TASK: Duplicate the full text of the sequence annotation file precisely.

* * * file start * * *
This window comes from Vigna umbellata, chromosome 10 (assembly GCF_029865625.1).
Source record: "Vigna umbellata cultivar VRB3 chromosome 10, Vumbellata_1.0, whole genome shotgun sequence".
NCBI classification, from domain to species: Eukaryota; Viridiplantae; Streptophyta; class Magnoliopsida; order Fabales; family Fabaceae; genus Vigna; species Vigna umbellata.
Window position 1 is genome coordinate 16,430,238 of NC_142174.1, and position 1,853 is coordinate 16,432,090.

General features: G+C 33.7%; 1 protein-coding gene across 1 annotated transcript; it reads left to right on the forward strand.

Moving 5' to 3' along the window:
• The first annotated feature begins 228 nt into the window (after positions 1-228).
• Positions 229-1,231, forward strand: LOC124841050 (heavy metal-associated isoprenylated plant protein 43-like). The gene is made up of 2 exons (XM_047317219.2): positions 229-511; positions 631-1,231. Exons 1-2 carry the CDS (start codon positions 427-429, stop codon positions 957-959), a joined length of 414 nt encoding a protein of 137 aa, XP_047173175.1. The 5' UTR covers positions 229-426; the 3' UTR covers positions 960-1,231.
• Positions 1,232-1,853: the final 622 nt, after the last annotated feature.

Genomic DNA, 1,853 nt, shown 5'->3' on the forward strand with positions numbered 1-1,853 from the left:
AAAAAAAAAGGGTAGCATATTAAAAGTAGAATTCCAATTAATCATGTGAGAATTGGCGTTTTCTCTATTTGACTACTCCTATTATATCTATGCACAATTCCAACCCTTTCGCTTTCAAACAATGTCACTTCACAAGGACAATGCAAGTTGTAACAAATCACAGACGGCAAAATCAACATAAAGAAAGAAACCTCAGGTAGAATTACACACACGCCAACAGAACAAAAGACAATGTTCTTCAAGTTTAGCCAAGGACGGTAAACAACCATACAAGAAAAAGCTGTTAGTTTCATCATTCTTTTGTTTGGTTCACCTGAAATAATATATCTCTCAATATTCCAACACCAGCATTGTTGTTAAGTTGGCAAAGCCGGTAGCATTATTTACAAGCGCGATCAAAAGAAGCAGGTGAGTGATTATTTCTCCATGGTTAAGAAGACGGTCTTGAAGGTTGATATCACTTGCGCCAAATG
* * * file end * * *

This window comes from Vigna umbellata, chromosome 10 (assembly GCF_029865625.1).
Source record: "Vigna umbellata cultivar VRB3 chromosome 10, Vumbellata_1.0, whole genome shotgun sequence".
NCBI classification, from domain to species: Eukaryota; Viridiplantae; Streptophyta; class Magnoliopsida; order Fabales; family Fabaceae; genus Vigna; species Vigna umbellata.
Window position 1 is genome coordinate 16,430,238 of NC_142174.1, and position 1,853 is coordinate 16,432,090.

General features: G+C 33.7%; 1 protein-coding gene across 1 annotated transcript; it reads left to right on the forward strand.

Moving 5' to 3' along the window:
• The first annotated feature begins 228 nt into the window (after positions 1-228).
• Positions 229-1,231, forward strand: LOC124841050 (heavy metal-associated isoprenylated plant protein 43-like). The gene is made up of 2 exons (XM_047317219.2): positions 229-511; positions 631-1,231. Exons 1-2 carry the CDS (start codon positions 427-429, stop codon positions 957-959), a joined length of 414 nt encoding a protein of 137 aa, XP_047173175.1. The 5' UTR covers positions 229-426; the 3' UTR covers positions 960-1,231.
• Positions 1,232-1,853: the final 622 nt, after the last annotated feature.

Genomic DNA, 1,853 nt, shown 5'->3' on the forward strand with positions numbered 1-1,853 from the left:
AAAAAAAAAGGGTAGCATATTAAAAGTAGAATTCCAATTAATCATGTGAGAATTGGCGTTTTCTCTATTTGACTACTCCTATTATATCTATGCACAATTCCAACCCTTTCGCTTTCAAACAATGTCACTTCACAAGGACAATGCAAGTTGTAACAAATCACAGACGGCAAAATCAACATAAAGAAAGAAACCTCAGGTAGAATTACACACACGCCAACAGAACAAAAGACAATGTTCTTCAAGTTTAGCCAAGGACGGTAAACAACCATACAAGAAAAAGCTGTTAGTTTCATCATTCTTTTGTTTGGTTCACCTGAAATAATATATCTCTCAATATTCCAACACCAGCATTGTTGTTAAGTTGGCAAAGCCGGTAGCATTATTTACAAGCGCGATCAAAAGAAGCAGGTGAGTGATTATTTCTCCATGGTTAAGAAGACGGTCTTGAAGGTTGATATCACTTGCGCCAAATG